It’s a weird time right now.
Remember the last live sporting event you attended, the last movie you saw, or even the last time you stepped on stage? Remember how that made you feel? The feeling of being together, smelling the concessions, feeling the energy — it’s ineffaceable. Gathering en masse is human nature and no one can take those feelings from you. Hell, even if the game sucked or the show was bad, you probably remember it a little more fondly right now than you did before. Nostalgia is funny that way, isn’t it?
With that, I feel that it’s important to tell you this:
When I was ten years old, my third-grade classmates and I voted to officially name the new NHL expansion team “The Mighty Ducks of Anaheim.”
Now, listen, as I age more and more into my thirties, I tend to forget things.
Sometimes I forget important things — like where I put the tax folder with all of my wife and my W2’s in it (yikes…). More often than not, though, it’s the less significant — yet nonetheless equally aggravating — “little things” I’m fortunate and privileged enough to be able to forget about without too much trouble. Forgetting the oat milk (again), not remembering that we were supposed to attend a friend’s baby shower, or my unrelenting ability to not hang up my wet towel — things like that.
Major memories though, they’re different. Sure, I often remember details differently than my wife or my friends. I imagine that’s the case for most people. The seemingly superficially inconsequential facts that play into the perspective of a memory like ‘who was at what party’, ‘the color of someone’s hair’, or ‘on what show I met an old acquaintance’ can change and fade over time.
But, on that, there are certain personal details — often tied to my life’s passions of sports and theatre — that I seemingly couldn’t forget if I tried.
Like, I’ll never not remember: sitting on the edge of my crumby college futon with my best friend, watching Phil “Lefty” Mickelson sink an unreal 18-foot birdie putt on a painting worthy twilight-lit Augusta National Golf Club to take home not only his first Green Jacket, but his first major in a then-13 year career.
I’ll never be able to forget what it felt like to actually walk out on the stage of my hometown theatre. To enter in costume and microphone in front of thousands of people, my family included, inside the same building I’d sat countless times, yet this time, on the hot side of the footlights.
I’ll never not be able to, in self-indulgently poetical prose, tell you every moment of watching Bret Favre, as a New York Jet, craft a magnificent and career-high six-touchdown game from most amazing (and FREE) 50-yard line seats on a warm late-September afternoon at the Old Meadowlands.
Moments like these — especially the positive ones — are etched not just into the cerebral cortexes of our brains but into the deepest trenches of our souls. They are simply, unforgettable.
And, you know what else I remember, clear as crystal?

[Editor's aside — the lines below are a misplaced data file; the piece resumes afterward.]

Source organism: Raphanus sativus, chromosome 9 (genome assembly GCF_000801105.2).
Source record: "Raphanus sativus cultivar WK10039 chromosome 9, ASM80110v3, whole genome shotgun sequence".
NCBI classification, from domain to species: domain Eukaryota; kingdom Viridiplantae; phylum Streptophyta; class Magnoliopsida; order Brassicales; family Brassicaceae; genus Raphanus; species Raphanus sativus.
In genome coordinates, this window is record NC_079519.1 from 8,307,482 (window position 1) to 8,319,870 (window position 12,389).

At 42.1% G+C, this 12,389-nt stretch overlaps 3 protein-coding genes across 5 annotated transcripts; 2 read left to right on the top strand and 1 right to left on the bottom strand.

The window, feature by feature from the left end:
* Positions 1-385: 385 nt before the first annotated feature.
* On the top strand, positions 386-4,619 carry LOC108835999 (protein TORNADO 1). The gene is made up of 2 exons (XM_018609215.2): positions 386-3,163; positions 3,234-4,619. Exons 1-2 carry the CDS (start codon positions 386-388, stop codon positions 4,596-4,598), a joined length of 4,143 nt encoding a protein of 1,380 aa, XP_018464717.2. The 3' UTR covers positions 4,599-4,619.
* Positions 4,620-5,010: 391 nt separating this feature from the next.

Sitting in the back of Ms. Wilson’s third-grade classroom in 1992 and being asked to help name the brand new Disney-owned NHL expansion team coming to town.
It’s true. That’s the way I remember it anyway. Me, my classmates, and the entire county were asked by the local newspaper to be the deciding factor in the name of the hockey team that would, ultimately, become the Mighty Ducks of Anaheim.
Let me give you some personal context.
It was the late autumn of 1992. Emilio Estevez’ brilliant portrayal of the gruff-turned-grand Gordon Bombay in the first film of the Mighty Ducks trilogy had taught me (and almost every other kid in the nation) more about redemption, trust, and the odd ironies of Midwestern states — and their legal systems — than anything we’d seen since his brother Charlie did in Major League.
I was the most awkward ten-year-old kid at Chapman Hills Elementary. Sure, in-line skate street hockey, three flies up, and home run derby were all played on the regular, and while I wasn’t completely terrible, I was definitely the kid more likely to be named referee or play-by-play announcer than on any starting line-up. And, I was cool with that. I grew up with a healthy love of competitive sports and performance.
So when word started coming down the pipeline that the NHL could be partnering with Disney to option and foster an expansion team and bring it to Anaheim, it was a big deal.
And, at some point between the decision to bring in a hockey team and the official announcement, Ms. Wilson, my third-grade teacher, made an even bigger announcement. She told us that as a class we were going to submit our vote for the team’s name.
Truth be told, everyone already knew what the answer was. Though there were countless possible choices, only one mattered. The right answer. The Mighty Ducks.
According to an Orange County Register retrospective on the Ducks founding, there were some folks, though — most likely not ten-year-olds — who submitted votes that were, um, questionable.
Can you imagine if The Mighty Ducks of Anaheim had become the “California Shakes”, the “Orange County Bigfoot”, the “Anaheim Asterisks” or even — ugh — “Mice On Ice”?
Even though I now, with adult hindsight, can openly acknowledge the fact that “The Mighty Ducks” might have made hockey fans who weren’t preteens at the time cringe, I still think the name that came to be was the right one.
Granted, the idea of a hockey team itself was exciting, but it was more the opportunity to provide my opinion to a professional sports franchise on something that mattered greatly that was invigorating to me. From my juvenile perspective, it felt like I was on the GM staff of the new team. It was the first time, in what I now know was a privileged and lucky childhood, where I would be asked to raise my hand to vote for something bigger than myself. As silly as it sounds, it was a chance, to stand and be counted and be apart of a collective voice making a definitive and consequential choice for a pro franchise. This team’s future — its merchandise, its logo, its mascot, its potential legacy, was all up to me… well, us.